Diplomacy, In Slices : 4.5 minute read
“Stop it! Stop it, right this minute!”
“But why, Miss? My grandfather says we should thank him.”
It was my daughter’s Year 5 ski trip during the February half term. What was usually a three-hour drive back to München Airport had turned into six. With that same number of Al Thani boys with us, Mohsin —the Egyptian minder extraordinaire charged with accompanying the ruling family kids—had convinced the Qatar Airways flight that was due to depart, to let us board. And we would have but for German civil aviation rules. Stranded, we were staying the night in a nearby hotel. All fifty of us—kids, teachers and the handful of accompanying parents, including yours truly.
I’d sent my daughter ahead with Kavy, who we liked to joke was her “school mum”. As the receptionist at the Doha-arm of this revered British school, Kavy made far more than she could working as a teacher in any of the Indian institutions. Her son was on the trip, too. Classmates with my girl, they were her carpool, my daughter’s ride in the mornings. Plus, Kavy worked in HR as well, and knew everything about everything going on in the school’s small world.
But it was just me now left with this last bunch of ten-year olds. Or were they nine? Some were. And what all were as well, was overly excited. Even at this late hour and despite the early rise to leave in extra good time. Criss-crossing down snow-drenched Austrian mountains around sharp turns and hairpin bends in a coach of our size had been hairy at best. But it was the crawling in freak traffic that stretched into the horizon along clogged German autobahns that had been like stress in cup, served up straight. To order, then re-order, would lead to disorder—This much I’d learnt so far on this trip. What was an adult to do?
Sitting here now at 7 p.m. on a Saturday night, the airport was practically empty. We’d been told to wait on the seats closest to the automatic doors; the hotel van would be back for us. Almost an hour had passed and the boys were getting restless. Up till then, we hadn’t warranted a second look from the few passers-by. A frazzled Asian woman and a motley crew of Caucasian, Middle Eastern and European boys; they’d think I was their teacher. And in some ways, from the time we’d left Doha, this wan’t untrue.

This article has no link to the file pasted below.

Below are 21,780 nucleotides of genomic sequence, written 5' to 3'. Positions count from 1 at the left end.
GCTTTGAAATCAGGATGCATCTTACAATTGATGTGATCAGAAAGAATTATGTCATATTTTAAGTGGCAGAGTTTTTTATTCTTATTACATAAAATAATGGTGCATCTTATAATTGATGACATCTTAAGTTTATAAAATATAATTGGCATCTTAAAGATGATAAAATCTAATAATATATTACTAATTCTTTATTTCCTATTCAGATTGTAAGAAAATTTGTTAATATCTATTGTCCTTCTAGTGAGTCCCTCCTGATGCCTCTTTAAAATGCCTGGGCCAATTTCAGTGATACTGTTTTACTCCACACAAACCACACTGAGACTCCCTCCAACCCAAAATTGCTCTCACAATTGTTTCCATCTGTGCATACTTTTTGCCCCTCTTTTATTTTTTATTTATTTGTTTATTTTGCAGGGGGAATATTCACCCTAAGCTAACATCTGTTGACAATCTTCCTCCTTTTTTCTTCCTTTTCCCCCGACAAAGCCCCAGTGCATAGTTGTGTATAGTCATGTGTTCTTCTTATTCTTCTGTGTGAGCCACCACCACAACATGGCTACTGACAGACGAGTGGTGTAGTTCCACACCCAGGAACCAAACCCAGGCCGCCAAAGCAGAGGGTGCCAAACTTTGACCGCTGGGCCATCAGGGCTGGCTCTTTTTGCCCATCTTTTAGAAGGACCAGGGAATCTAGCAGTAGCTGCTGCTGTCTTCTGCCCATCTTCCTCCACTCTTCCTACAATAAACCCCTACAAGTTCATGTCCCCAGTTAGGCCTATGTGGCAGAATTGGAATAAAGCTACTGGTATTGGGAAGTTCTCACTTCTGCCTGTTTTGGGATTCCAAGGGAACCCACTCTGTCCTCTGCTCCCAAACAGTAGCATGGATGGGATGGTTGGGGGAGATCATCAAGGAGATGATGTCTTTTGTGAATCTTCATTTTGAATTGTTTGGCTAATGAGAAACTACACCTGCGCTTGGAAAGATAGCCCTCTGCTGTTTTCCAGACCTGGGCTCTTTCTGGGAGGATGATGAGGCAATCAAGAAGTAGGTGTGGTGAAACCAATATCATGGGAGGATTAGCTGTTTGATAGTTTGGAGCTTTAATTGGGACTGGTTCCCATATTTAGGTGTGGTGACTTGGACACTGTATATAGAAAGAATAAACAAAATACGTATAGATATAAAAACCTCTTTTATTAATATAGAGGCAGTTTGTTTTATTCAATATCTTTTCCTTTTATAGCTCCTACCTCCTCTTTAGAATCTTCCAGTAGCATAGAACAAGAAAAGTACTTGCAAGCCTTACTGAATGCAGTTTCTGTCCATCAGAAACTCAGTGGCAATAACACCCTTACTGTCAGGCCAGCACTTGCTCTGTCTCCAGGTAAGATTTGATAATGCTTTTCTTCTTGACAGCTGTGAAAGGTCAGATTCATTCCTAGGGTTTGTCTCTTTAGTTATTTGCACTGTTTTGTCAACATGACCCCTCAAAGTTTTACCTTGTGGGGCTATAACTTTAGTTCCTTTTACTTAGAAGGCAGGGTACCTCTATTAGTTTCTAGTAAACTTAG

Out on the slopes at the rear of Intermediates, me and three Qatari boys waited as the first two batches of three went down the bumps to do some “flying”. Day 4, albeit still cold, and having carried their own gear all week, their skills —in coping, as much as in skiing—had improved tremendously. Mohsin was still picking up after the youngest wherever he went, the one whom at home liked to drive around inside the house in a golf cart, easing it upstairs in the mansion’s wide-bodied lift. Thankfully, the boy, a year younger, was in a group of Beginners.
Still, that day, all of us for one reason or another, were thinking of Qatar, where it was a public holiday. And an historic one, too—The country’s first National Sports Day. In the years that followed the annual long-distance run that would mark the occasion would be won often in a sweep of 1st, 2nd and 3rd places by professional athletes from Kenya. Everyone else would be out only to put on a show of effort. The day would see the boys’ families come to gather, feasting together, and for all the cousins to meet up and play. And there, standing bravely on their skis on Sölden’s training slopes, was it this warmth the boys were missing? Slated for the second Tuesday of February each year, that first one had been on February the 14th.